Are you kidding me? That's how Michael Gorman is introduced in a snippet on the InfoToday Blog (ironic?) entitled. Apparently the ALA president feels that libraries are facing “gigantic issues”:
The emphasis on quick search and the retrieval of nuggets of information defies the thoughtful process of the scholarly tradition and libraries' role in preserving and providing access to the human record of recorded knowledge, he said.
With the emphasis on quick search, Gorman said, “We've gone from cataloging to this sort of reduction of full texts . . . and a new age of amateurism [blogs] . . . and a belief in the great myth that everything is available on the Internet and everyone can find what they want.”
When I read what this man has to say I feel like I'm reading something my grandfather would write … something backwards and the exact opposite of what a “technology advocate” would think.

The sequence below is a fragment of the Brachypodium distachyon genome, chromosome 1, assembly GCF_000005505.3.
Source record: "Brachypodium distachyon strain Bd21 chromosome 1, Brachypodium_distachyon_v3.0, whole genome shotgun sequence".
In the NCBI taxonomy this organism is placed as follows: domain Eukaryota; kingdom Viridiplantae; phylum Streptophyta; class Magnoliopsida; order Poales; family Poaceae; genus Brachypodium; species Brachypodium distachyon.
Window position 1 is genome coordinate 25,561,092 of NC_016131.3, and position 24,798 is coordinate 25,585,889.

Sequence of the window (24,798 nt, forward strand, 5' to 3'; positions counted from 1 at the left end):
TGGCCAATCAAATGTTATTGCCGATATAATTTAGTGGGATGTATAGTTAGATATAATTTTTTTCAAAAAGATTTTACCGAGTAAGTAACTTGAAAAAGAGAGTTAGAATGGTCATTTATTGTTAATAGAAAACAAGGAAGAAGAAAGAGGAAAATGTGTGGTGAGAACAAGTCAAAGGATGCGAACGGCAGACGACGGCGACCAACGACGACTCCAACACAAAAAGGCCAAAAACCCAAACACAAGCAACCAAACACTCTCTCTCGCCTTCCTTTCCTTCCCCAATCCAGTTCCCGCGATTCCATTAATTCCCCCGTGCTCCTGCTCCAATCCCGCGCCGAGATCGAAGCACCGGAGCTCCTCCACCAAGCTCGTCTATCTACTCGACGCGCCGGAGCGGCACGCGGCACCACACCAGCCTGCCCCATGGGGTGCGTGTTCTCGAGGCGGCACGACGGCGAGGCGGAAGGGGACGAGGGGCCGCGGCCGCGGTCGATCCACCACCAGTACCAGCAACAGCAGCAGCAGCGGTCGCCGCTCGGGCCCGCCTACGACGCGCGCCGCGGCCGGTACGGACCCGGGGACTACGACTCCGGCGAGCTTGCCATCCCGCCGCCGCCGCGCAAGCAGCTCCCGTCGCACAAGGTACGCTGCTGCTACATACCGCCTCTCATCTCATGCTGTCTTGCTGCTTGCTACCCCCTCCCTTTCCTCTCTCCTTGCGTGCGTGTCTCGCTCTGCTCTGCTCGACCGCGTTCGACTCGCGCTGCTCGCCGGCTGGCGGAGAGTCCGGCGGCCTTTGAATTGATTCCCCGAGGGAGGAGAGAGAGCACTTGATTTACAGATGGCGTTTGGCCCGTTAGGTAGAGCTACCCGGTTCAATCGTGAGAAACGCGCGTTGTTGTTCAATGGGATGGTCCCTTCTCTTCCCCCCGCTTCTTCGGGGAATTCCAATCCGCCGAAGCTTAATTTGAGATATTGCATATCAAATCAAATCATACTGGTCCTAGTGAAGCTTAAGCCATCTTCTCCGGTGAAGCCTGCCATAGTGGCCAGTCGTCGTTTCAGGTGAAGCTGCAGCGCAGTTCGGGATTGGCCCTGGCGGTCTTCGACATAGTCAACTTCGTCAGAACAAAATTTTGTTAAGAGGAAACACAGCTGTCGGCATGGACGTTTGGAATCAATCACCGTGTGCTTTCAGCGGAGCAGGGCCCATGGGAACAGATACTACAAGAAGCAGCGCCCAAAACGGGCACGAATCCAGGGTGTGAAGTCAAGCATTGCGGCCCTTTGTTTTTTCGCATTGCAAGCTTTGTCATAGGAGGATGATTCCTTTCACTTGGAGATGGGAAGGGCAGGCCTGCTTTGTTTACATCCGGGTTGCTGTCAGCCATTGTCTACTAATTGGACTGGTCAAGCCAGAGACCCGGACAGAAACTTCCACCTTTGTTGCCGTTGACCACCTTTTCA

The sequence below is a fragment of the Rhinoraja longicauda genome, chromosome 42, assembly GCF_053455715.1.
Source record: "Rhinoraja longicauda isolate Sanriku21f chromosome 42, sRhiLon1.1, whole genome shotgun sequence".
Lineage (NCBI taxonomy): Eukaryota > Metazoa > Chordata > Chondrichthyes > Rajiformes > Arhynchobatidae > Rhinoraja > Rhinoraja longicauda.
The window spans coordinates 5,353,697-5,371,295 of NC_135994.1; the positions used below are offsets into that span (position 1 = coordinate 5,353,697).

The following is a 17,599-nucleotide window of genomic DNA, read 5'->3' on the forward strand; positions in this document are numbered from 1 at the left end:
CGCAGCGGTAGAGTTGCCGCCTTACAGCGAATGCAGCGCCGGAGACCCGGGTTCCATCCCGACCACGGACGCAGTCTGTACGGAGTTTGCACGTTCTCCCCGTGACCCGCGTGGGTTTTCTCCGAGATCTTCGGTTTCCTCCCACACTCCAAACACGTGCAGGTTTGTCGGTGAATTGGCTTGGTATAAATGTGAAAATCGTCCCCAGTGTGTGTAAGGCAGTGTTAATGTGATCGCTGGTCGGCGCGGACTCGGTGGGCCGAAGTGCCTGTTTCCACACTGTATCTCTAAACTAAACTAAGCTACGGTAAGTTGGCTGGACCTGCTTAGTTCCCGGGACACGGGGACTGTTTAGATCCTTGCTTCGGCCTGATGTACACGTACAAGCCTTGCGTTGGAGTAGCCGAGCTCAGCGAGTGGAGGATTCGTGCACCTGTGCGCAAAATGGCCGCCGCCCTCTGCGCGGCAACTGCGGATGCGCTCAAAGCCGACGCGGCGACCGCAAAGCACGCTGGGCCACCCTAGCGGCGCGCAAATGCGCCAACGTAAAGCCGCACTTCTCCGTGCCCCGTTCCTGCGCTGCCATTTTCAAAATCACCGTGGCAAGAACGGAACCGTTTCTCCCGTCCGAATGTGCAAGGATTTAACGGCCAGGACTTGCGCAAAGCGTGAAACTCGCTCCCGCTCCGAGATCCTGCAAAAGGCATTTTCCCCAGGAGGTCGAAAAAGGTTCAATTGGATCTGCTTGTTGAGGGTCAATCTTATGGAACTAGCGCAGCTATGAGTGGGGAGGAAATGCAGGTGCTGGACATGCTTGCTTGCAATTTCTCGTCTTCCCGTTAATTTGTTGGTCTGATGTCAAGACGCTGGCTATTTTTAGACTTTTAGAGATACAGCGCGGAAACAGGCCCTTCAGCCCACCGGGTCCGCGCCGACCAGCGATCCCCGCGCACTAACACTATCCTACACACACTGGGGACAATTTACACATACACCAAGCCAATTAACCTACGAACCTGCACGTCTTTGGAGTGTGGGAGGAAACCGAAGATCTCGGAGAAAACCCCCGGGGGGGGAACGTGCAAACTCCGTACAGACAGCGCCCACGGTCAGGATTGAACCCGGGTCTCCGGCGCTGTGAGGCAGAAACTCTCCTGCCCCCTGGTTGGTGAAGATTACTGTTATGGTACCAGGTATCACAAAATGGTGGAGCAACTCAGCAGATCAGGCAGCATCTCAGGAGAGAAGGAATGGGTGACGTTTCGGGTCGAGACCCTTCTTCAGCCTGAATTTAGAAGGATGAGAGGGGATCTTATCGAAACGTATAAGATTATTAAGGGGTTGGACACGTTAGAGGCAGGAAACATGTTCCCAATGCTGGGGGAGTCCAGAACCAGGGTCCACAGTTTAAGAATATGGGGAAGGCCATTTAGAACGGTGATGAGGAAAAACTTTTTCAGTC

Times are changing and if libraries don't change with them then there won't be libraries anymore. We can't stay the still while the world around us is changing. Gorman is right about one thing … people want instant results (quick search and nuggets) … and if we as library professionals don't do everything we can to help people find the right information quickly, we're going to lose our patrons.
As far as the comment on amateurism … well I'll redirect you to Bill Drew's post on the subject.